It was a decaying wreck which many feared would crumble away to nothing.
But after a £5.5m makeover, Gosport’s former railway station has been given a new lease of life.
A project to transform the old station into 35 affordable flats and houses was officially completed earlier this year.
It has seen the 1840s design and layout of the station restored to the way it once was.
Developers Guinness Hermitage even followed the architect’s original plans for the station and built a waiting garden which couldn’t be included at the time.
The restoration project is an example of how historic buildings in our area are being kept alive through modern usage and not left to deteriorate.
Too often interesting old buildings are pulled down in favour of high-rise blocks of flats or businesses.
But increasingly, developers are taking the more expensive option and having them preserved.
And with an ever-rising demand for accommodation, many see it as the way forward.
Roger Mawby, the chairman of the Gosport Society, says: ‘It’s amazing because if you look back, this building suffered 40 years of decay. Now it has been restored to the elegance it had in the beginning.
‘It is here because of the willingness of Guinness Hermitage to take on the project. It has transformed the station from ruin to its original design.’
He adds: ‘The Gosport Society and the Gosport Railway Society were very much involved in consultation on the project. I think it’s an amazing achievement for everybody who was involved.’
The project, which took 18 months to complete, has also seen the track preserved, with the original height of the old platforms remaining in place.
Gosport’s railway station, off Spring Garden Lane, was designed by renowned architect Sir William Tite and cost just £10,980 to build.
The army insisted the station be built outside the town’s defences and the height of the building was restricted to one storey so it wouldn’t get in the way of soldiers firing from Gosport’s ramparts.
It was completed in late 1841 and was used by Queen Victoria on journeys to and from Osborne House on the Isle of Wight until her death in 1901.
Then Second World War bombing severely damaged the station.
In 1941, incendiary bombs destroyed most of the passenger side including the large wooden roof.
At the end of the war, the station was low on the list of priorities for repair.
The railway station continued to be used by passenger trains until 1953 and closed fully in 1969.
Hampshire County Council bought the site for development in 1973 and made preservation of the Grade II-listed station building a priority.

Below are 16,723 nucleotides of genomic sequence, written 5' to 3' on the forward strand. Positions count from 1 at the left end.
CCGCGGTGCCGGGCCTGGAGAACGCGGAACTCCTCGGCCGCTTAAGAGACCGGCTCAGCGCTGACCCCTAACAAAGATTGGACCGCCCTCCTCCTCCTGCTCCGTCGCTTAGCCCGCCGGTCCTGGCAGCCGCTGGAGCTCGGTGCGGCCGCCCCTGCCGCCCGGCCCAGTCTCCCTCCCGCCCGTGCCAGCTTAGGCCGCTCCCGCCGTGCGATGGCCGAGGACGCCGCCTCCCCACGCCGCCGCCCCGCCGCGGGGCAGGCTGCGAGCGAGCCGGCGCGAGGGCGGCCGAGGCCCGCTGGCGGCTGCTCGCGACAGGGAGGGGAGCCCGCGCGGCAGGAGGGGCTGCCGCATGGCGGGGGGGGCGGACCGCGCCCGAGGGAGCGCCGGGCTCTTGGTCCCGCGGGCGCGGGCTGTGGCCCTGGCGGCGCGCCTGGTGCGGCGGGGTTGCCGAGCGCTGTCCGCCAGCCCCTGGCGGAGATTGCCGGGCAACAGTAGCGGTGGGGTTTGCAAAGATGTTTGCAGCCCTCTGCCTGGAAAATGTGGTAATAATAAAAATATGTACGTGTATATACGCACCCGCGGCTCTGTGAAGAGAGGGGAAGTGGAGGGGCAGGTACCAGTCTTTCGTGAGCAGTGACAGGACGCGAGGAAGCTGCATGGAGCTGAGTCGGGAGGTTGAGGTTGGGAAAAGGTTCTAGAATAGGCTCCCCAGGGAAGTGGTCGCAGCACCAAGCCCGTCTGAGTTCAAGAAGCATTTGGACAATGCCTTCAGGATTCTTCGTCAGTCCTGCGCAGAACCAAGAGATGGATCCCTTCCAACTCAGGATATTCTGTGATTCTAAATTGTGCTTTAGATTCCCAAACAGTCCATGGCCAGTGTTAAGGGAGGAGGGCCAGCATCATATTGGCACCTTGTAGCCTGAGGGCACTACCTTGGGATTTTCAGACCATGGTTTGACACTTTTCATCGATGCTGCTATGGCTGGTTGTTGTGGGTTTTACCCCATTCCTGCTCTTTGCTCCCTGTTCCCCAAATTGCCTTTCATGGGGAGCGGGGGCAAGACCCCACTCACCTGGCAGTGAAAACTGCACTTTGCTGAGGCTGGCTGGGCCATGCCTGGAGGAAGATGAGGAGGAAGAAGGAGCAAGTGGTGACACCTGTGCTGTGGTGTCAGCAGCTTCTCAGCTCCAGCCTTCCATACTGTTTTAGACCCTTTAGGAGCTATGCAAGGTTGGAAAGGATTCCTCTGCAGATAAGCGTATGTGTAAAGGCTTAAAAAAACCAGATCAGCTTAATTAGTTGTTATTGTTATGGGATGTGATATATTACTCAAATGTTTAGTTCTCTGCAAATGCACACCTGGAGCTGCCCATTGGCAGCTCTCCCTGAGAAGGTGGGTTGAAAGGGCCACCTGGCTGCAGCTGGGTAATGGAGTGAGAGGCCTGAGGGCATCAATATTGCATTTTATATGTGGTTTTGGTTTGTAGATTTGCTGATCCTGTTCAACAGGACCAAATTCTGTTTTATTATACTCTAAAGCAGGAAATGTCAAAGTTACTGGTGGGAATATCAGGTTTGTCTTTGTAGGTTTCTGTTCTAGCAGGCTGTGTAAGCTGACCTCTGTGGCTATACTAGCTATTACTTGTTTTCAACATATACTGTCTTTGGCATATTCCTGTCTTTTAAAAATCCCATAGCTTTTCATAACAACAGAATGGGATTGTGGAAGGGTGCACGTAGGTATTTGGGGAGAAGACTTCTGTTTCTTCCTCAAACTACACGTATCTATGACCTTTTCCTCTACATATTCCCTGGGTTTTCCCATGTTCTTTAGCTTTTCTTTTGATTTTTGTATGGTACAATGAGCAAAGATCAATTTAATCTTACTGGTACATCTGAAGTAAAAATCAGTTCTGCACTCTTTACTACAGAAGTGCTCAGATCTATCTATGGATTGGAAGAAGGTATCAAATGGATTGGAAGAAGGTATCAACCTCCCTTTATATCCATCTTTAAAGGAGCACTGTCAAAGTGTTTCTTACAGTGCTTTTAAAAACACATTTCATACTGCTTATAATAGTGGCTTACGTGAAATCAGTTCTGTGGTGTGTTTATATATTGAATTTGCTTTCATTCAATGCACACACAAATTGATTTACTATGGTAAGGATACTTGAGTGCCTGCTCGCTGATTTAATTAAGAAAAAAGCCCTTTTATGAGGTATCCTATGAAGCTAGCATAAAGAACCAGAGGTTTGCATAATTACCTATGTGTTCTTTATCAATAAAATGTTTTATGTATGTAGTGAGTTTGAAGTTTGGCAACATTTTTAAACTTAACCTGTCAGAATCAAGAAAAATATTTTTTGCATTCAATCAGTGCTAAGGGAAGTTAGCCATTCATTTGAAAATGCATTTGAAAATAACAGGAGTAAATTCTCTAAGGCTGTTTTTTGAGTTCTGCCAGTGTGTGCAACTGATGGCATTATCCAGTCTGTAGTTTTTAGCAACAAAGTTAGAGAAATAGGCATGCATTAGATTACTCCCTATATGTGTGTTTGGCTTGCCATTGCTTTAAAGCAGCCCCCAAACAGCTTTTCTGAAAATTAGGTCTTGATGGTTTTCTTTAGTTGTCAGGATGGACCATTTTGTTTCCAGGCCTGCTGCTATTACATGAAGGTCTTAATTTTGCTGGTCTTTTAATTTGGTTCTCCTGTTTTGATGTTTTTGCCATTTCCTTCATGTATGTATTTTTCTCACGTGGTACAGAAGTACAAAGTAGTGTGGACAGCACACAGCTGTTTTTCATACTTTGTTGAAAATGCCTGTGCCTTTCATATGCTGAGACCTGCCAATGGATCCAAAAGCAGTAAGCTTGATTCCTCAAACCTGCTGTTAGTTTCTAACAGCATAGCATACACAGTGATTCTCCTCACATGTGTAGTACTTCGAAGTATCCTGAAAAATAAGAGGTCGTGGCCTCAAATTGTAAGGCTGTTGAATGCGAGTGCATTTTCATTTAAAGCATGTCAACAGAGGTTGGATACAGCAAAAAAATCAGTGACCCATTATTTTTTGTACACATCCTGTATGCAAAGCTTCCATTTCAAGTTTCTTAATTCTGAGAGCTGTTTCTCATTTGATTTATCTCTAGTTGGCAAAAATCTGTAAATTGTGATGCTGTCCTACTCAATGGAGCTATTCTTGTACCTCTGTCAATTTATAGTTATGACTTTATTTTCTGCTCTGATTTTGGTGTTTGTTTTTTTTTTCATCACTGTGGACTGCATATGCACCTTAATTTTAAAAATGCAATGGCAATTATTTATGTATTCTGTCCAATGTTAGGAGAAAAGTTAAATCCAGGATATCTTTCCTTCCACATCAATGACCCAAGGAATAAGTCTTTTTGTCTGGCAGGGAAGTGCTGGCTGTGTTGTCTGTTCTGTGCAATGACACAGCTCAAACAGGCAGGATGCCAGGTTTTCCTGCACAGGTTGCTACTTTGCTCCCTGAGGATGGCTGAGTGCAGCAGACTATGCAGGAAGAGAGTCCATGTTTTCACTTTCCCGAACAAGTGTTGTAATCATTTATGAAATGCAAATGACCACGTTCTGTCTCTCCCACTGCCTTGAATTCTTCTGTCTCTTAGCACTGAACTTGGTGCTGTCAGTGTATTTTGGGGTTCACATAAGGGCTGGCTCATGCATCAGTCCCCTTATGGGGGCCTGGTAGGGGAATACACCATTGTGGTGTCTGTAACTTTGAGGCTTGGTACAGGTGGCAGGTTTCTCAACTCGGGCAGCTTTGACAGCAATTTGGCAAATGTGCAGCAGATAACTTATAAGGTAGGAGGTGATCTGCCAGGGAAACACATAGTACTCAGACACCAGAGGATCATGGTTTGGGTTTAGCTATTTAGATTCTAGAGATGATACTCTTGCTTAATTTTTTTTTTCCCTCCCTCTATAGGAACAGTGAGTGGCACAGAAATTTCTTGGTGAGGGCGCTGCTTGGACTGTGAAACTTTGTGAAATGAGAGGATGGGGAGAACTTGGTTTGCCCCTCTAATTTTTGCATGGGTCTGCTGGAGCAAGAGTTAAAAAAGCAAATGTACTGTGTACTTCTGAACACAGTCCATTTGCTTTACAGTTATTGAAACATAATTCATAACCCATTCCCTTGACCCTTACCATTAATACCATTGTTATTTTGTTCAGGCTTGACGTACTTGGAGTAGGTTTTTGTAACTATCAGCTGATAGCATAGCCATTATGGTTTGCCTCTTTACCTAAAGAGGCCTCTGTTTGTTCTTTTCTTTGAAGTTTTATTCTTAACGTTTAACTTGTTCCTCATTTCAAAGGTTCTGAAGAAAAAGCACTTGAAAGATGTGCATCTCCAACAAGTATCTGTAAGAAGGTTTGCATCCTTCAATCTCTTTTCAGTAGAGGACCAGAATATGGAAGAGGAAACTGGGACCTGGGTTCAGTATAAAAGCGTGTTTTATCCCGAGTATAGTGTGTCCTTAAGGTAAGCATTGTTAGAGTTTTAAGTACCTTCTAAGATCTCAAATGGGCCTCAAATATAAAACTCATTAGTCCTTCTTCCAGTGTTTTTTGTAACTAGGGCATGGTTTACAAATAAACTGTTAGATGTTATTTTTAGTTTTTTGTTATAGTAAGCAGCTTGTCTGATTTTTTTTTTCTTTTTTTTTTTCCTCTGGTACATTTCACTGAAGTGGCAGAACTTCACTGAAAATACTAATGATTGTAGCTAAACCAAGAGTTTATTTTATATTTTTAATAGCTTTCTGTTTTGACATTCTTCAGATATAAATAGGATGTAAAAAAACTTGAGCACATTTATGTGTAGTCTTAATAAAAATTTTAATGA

Various development proposals were considered over the next 20 years, but never came into being.
But the Hermitage Housing Association bought the site in 2007 and started extensive research of the building before coming up with the final design.
The company wanted to include replica timber sash windows and the stucco render used on the original buildings.
The development opened earlier this month. Madeleine Clark, 62, moved into one of the houses with her husband.
She says: ‘I think the way they have restored the place is brilliant. They have kept all the old windows at the front which is really nice.
‘The platforms at the back are still there and form part of a communal garden and it just looks fantastic.’
The former railway station now includes 35 homes, a community room and three business units.
Luxury houses now occupy the building which used to be the home of Hampshire’s Royal Marines.
The Royal Marines Barracks in Eastney were built in the 1860s and became the Hampshire headquarters for training, reserve and special forces.
The compound had its own church, water tower, school, theatre, and an officers’ mess.
The mess is now the home of the Royal Marines Museum, but the long row of barracks was turned into apartments when the Ministry of Defence closed the site and sold the land in 1991.
Several buildings were demolished, but the remaining barracks are now Grade II-listed.
The foundation stone for the historic Vulcan building at the then HMS Vernon in Portsmouth was laid in 1811 by the Duke of Clarence.
But it took another 63 years for the building, which was used as a naval storehouse and mining school, to be completed.
The north wing and clock tower were heavily damaged in the Second World War and were restored in the 1990s.
In 2006, with the Gunwharf Quays development steaming ahead, developer Berkeley Homes invested £3m in the renovation of the building.
The Grade II-listed storehouse is now used for apartments and the Aspex art gallery.
Fort Gilkicker was completed in 1871 and used to defend the deep water anchorage at Stokes Bay.
It held 22 gun emplacements designed to sweep the approaches to Portsmouth Harbour with gunfire.
In 1986, Hampshire County Council bought the crumbling Gosport fort to protect it until an alternative use could be found.
Work to transform the Grade II-listed fort into 22 luxury houses and apartments is due to start later this year.
Askett Hawk, the development company, says turning the fort into a residential development is the only way to save it. But local residents and heritage campaigners have fought the plans since their inception.
The Old Mill in Langstone’s High Street was built in around 1730.
The mill was operational for nearly 200 years, but fell into disrepair by the late 1920s.
The four-storey tower, which milled corn, once had four sails and worked in conjunction with a nearby tide mill.
It was derelict by 1934 but was converted into a home by the Second World War with the tower tarred and a new cap put on.
The old mill was given listed building status in 1972 and is also a scheduled ancient monument.